President Michael D Higgins has signed the new indoor dining rules into law.
It paves away for the partial reopening of indoor pubs and restaurants from next Monday.
Under the legislation, people who are fully vaccinated or can prove their recovery from the virus can enjoy indoor hospitality.
There will be no time limits on visits to pubs and restaurants and premises will still have to close at 11.30pm, despite a push from the industry for later hours.
The rules will remain in place until October 9th, unless the Oireachtas opts to lift them early or extend them for a further three months.
The Cork chairman of the Vintners Federation of Ireland Michael O'Donovan welcomed the decision to scrap time limit plans.
“It will stop people from going from pub to pub to pub and doing pub crawls,” he said.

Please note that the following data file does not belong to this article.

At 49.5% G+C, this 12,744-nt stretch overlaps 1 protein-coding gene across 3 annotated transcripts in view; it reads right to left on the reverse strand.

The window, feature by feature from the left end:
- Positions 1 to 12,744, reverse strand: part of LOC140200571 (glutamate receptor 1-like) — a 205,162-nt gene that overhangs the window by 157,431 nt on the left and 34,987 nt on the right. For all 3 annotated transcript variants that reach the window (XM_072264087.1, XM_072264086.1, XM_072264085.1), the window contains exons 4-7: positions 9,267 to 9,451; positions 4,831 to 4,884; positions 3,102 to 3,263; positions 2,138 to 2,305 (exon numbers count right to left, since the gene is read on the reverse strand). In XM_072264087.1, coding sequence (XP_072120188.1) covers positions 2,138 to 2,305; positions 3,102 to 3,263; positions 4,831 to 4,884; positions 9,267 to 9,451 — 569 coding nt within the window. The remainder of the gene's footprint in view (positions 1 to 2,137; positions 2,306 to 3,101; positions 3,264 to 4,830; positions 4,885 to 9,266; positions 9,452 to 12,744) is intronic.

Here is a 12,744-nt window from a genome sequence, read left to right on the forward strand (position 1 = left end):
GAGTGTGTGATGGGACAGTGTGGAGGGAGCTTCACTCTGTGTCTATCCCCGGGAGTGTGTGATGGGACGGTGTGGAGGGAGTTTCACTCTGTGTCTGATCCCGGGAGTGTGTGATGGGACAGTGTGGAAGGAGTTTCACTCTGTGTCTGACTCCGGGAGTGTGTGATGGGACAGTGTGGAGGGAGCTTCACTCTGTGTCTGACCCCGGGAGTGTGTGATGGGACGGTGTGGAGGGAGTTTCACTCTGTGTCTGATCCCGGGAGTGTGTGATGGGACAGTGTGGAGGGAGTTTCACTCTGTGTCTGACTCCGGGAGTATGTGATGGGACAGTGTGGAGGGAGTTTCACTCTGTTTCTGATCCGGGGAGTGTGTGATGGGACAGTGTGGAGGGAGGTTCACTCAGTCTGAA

“Now some may still wish to visit one or two pubs but at least it will take people that want to go out for a couple of hours the crazy scenario where they could stay only the hour and 45 minutes in one and move on to the next.
“So, some people will be quite happy to stay two or three hours in the one venue and then go home afterwards.”
Unvaccinated children will be allowed to dine with adults once their table is two metres away from other tables.
Digital Covid Certs will be checked at the door, with an app to scan the QR codes currently being developed.
Mr O’Donovan told Newstalk the option was essential for rural businesses.
“Using the app, look for some people it will be very problematic,” he said.
“Broadband in some parts of the country is just not as fast as other parts. For those, the app will be quite problematic so having the paper option, while it may be slower, it will be in place as well.
“Once people have an either-or scenario, I think people are covered no matter which way they go.”
The guidelines will also be significantly updated to take into account increased ventilation through more air flow, C02 monitors and air extraction systems.
Ministers are still aiming to have indoor dining open from Monday the 26th of July, however, President Michael D Higgins must sign the necessary legislation before it becomes law.